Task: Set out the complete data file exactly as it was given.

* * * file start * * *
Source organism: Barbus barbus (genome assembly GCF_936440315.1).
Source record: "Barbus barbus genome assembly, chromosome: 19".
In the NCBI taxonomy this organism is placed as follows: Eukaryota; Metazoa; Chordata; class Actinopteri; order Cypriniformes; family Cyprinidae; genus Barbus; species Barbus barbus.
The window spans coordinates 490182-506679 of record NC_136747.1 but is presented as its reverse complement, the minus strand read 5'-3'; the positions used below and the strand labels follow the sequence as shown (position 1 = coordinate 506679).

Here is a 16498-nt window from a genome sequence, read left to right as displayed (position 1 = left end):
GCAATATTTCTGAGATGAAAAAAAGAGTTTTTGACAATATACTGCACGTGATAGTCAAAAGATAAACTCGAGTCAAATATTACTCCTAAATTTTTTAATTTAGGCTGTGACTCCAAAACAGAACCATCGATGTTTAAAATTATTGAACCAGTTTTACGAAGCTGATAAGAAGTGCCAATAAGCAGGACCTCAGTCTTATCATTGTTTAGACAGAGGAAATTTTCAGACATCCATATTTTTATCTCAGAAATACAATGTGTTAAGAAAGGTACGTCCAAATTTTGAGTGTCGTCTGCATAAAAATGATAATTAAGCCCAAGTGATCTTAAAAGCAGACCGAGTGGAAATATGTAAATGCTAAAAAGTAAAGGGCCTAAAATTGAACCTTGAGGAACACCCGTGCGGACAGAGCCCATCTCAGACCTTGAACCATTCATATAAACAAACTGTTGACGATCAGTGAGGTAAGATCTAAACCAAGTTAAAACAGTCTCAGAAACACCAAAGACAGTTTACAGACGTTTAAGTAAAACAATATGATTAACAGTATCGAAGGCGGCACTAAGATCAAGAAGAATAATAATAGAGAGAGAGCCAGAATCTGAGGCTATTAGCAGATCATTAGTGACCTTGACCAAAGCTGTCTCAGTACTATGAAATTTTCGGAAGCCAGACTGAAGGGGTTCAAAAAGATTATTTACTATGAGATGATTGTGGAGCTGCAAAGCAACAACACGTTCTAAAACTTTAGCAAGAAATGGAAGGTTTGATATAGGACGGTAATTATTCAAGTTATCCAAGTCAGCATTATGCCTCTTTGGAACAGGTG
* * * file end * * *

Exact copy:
Source organism: Barbus barbus (genome assembly GCF_936440315.1).
Source record: "Barbus barbus genome assembly, chromosome: 19".
In the NCBI taxonomy this organism is placed as follows: Eukaryota; Metazoa; Chordata; class Actinopteri; order Cypriniformes; family Cyprinidae; genus Barbus; species Barbus barbus.
The window spans coordinates 490182-506679 of record NC_136747.1 but is presented as its reverse complement, the minus strand read 5'-3'; the positions used below and the strand labels follow the sequence as shown (position 1 = coordinate 506679).

Here is a 16498-nt window from a genome sequence, read left to right as displayed (position 1 = left end):
GCAATATTTCTGAGATGAAAAAAAGAGTTTTTGACAATATACTGCACGTGATAGTCAAAAGATAAACTCGAGTCAAATATTACTCCTAAATTTTTTAATTTAGGCTGTGACTCCAAAACAGAACCATCGATGTTTAAAATTATTGAACCAGTTTTACGAAGCTGATAAGAAGTGCCAATAAGCAGGACCTCAGTCTTATCATTGTTTAGACAGAGGAAATTTTCAGACATCCATATTTTTATCTCAGAAATACAATGTGTTAAGAAAGGTACGTCCAAATTTTGAGTGTCGTCTGCATAAAAATGATAATTAAGCCCAAGTGATCTTAAAAGCAGACCGAGTGGAAATATGTAAATGCTAAAAAGTAAAGGGCCTAAAATTGAACCTTGAGGAACACCCGTGCGGACAGAGCCCATCTCAGACCTTGAACCATTCATATAAACAAACTGTTGACGATCAGTGAGGTAAGATCTAAACCAAGTTAAAACAGTCTCAGAAACACCAAAGACAGTTTACAGACGTTTAAGTAAAACAATATGATTAACAGTATCGAAGGCGGCACTAAGATCAAGAAGAATAATAATAGAGAGAGAGCCAGAATCTGAGGCTATTAGCAGATCATTAGTGACCTTGACCAAAGCTGTCTCAGTACTATGAAATTTTCGGAAGCCAGACTGAAGGGGTTCAAAAAGATTATTTACTATGAGATGATTGTGGAGCTGCAAAGCAACAACACGTTCTAAAACTTTAGCAAGAAATGGAAGGTTTGATATAGGACGGTAATTATTCAAGTTATCCAAGTCAGCATTATGCCTCTTTGGAACAGGTG